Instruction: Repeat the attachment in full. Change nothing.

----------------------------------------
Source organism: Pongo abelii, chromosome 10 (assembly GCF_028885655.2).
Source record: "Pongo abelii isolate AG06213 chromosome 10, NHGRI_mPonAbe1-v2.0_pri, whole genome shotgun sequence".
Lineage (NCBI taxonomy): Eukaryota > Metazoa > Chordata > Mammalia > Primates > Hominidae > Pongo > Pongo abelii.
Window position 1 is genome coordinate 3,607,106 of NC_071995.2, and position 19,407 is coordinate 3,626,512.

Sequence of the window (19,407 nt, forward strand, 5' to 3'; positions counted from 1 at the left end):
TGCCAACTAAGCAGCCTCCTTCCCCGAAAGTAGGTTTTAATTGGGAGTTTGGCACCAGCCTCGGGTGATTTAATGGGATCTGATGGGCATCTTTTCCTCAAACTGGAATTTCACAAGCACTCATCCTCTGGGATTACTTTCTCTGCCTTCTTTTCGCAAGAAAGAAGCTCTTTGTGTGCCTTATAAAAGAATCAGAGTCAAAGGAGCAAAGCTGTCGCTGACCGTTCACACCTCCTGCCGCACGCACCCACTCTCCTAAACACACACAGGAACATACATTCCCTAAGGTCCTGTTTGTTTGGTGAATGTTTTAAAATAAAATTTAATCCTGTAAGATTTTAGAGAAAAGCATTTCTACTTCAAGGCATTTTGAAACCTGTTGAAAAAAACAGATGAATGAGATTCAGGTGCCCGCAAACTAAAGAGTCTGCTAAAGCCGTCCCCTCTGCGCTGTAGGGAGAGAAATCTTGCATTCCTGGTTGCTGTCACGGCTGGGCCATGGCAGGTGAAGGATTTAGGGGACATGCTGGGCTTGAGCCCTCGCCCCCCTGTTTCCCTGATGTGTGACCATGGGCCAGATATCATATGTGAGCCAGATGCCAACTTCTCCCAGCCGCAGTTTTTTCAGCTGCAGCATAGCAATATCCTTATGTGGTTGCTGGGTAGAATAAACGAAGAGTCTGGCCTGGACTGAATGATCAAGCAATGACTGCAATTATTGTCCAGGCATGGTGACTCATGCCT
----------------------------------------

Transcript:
Source organism: Pongo abelii, chromosome 10 (assembly GCF_028885655.2).
Source record: "Pongo abelii isolate AG06213 chromosome 10, NHGRI_mPonAbe1-v2.0_pri, whole genome shotgun sequence".
Lineage (NCBI taxonomy): Eukaryota > Metazoa > Chordata > Mammalia > Primates > Hominidae > Pongo > Pongo abelii.
Window position 1 is genome coordinate 3,607,106 of NC_071995.2, and position 19,407 is coordinate 3,626,512.

Sequence of the window (19,407 nt, forward strand, 5' to 3'; positions counted from 1 at the left end):
TGCCAACTAAGCAGCCTCCTTCCCCGAAAGTAGGTTTTAATTGGGAGTTTGGCACCAGCCTCGGGTGATTTAATGGGATCTGATGGGCATCTTTTCCTCAAACTGGAATTTCACAAGCACTCATCCTCTGGGATTACTTTCTCTGCCTTCTTTTCGCAAGAAAGAAGCTCTTTGTGTGCCTTATAAAAGAATCAGAGTCAAAGGAGCAAAGCTGTCGCTGACCGTTCACACCTCCTGCCGCACGCACCCACTCTCCTAAACACACACAGGAACATACATTCCCTAAGGTCCTGTTTGTTTGGTGAATGTTTTAAAATAAAATTTAATCCTGTAAGATTTTAGAGAAAAGCATTTCTACTTCAAGGCATTTTGAAACCTGTTGAAAAAAACAGATGAATGAGATTCAGGTGCCCGCAAACTAAAGAGTCTGCTAAAGCCGTCCCCTCTGCGCTGTAGGGAGAGAAATCTTGCATTCCTGGTTGCTGTCACGGCTGGGCCATGGCAGGTGAAGGATTTAGGGGACATGCTGGGCTTGAGCCCTCGCCCCCCTGTTTCCCTGATGTGTGACCATGGGCCAGATATCATATGTGAGCCAGATGCCAACTTCTCCCAGCCGCAGTTTTTTCAGCTGCAGCATAGCAATATCCTTATGTGGTTGCTGGGTAGAATAAACGAAGAGTCTGGCCTGGACTGAATGATCAAGCAATGACTGCAATTATTGTCCAGGCATGGTGACTCATGCCT